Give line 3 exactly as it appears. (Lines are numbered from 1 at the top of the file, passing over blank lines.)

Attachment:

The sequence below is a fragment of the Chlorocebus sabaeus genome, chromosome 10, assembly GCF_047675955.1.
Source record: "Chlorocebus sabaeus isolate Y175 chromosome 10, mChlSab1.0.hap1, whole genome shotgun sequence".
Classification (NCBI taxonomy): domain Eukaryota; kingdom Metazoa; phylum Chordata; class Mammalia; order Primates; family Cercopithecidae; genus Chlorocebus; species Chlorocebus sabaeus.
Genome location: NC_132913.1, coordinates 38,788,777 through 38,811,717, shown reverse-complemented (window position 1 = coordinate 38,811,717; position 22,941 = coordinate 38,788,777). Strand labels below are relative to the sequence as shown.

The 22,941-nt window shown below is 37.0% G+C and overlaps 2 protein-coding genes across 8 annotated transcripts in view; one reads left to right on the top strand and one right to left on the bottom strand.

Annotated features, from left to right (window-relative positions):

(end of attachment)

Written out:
Classification (NCBI taxonomy): domain Eukaryota; kingdom Metazoa; phylum Chordata; class Mammalia; order Primates; family Cercopithecidae; genus Chlorocebus; species Chlorocebus sabaeus.